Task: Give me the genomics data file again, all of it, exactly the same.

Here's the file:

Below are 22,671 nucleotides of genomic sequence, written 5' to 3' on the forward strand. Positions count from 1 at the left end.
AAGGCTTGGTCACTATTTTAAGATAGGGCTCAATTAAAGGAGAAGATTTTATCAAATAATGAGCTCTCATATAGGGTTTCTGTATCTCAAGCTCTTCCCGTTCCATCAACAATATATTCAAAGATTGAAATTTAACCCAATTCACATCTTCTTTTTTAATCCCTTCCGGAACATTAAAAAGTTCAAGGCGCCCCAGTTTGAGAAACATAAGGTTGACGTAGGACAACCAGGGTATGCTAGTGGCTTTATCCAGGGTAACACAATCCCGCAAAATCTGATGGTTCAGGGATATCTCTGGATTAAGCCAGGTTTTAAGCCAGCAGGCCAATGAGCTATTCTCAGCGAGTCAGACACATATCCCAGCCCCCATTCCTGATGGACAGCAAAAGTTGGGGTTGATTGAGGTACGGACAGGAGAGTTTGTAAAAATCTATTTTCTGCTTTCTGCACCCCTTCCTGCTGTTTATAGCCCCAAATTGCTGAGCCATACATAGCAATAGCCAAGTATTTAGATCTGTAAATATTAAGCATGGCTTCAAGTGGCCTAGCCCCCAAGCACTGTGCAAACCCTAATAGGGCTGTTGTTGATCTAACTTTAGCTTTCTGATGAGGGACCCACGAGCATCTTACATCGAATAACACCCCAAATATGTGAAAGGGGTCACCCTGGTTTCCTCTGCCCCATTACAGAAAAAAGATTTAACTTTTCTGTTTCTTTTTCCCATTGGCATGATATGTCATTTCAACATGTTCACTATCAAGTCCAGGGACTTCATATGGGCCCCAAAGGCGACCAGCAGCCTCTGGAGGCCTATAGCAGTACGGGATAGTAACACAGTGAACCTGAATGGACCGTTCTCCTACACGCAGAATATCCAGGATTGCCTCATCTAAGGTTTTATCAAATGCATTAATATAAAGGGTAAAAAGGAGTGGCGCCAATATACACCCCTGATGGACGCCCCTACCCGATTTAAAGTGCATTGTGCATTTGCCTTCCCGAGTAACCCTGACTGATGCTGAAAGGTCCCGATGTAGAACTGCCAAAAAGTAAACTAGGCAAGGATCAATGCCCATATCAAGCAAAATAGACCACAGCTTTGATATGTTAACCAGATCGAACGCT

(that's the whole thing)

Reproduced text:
Below are 22,671 nucleotides of genomic sequence, written 5' to 3' on the forward strand. Positions count from 1 at the left end.
AAGGCTTGGTCACTATTTTAAGATAGGGCTCAATTAAAGGAGAAGATTTTATCAAATAATGAGCTCTCATATAGGGTTTCTGTATCTCAAGCTCTTCCCGTTCCATCAACAATATATTCAAAGATTGAAATTTAACCCAATTCACATCTTCTTTTTTAATCCCTTCCGGAACATTAAAAAGTTCAAGGCGCCCCAGTTTGAGAAACATAAGGTTGACGTAGGACAACCAGGGTATGCTAGTGGCTTTATCCAGGGTAACACAATCCCGCAAAATCTGATGGTTCAGGGATATCTCTGGATTAAGCCAGGTTTTAAGCCAGCAGGCCAATGAGCTATTCTCAGCGAGTCAGACACATATCCCAGCCCCCATTCCTGATGGACAGCAAAAGTTGGGGTTGATTGAGGTACGGACAGGAGAGTTTGTAAAAATCTATTTTCTGCTTTCTGCACCCCTTCCTGCTGTTTATAGCCCCAAATTGCTGAGCCATACATAGCAATAGCCAAGTATTTAGATCTGTAAATATTAAGCATGGCTTCAAGTGGCCTAGCCCCCAAGCACTGTGCAAACCCTAATAGGGCTGTTGTTGATCTAACTTTAGCTTTCTGATGAGGGACCCACGAGCATCTTACATCGAATAACACCCCAAATATGTGAAAGGGGTCACCCTGGTTTCCTCTGCCCCATTACAGAAAAAAGATTTAACTTTTCTGTTTCTTTTTCCCATTGGCATGATATGTCATTTCAACATGTTCACTATCAAGTCCAGGGACTTCATATGGGCCCCAAAGGCGACCAGCAGCCTCTGGAGGCCTATAGCAGTACGGGATAGTAACACAGTGAACCTGAATGGACCGTTCTCCTACACGCAGAATATCCAGGATTGCCTCATCTAAGGTTTTATCAAATGCATTAATATAAAGGGTAAAAAGGAGTGGCGCCAATATACACCCCTGATGGACGCCCCTACCCGATTTAAAGTGCATTGTGCATTTGCCTTCCCGAGTAACCCTGACTGATGCTGAAAGGTCCCGATGTAGAACTGCCAAAAAGTAAACTAGGCAAGGATCAATGCCCATATCAAGCAAAATAGACCACAGCTTTGATATGTTAACCAGATCGAACGCT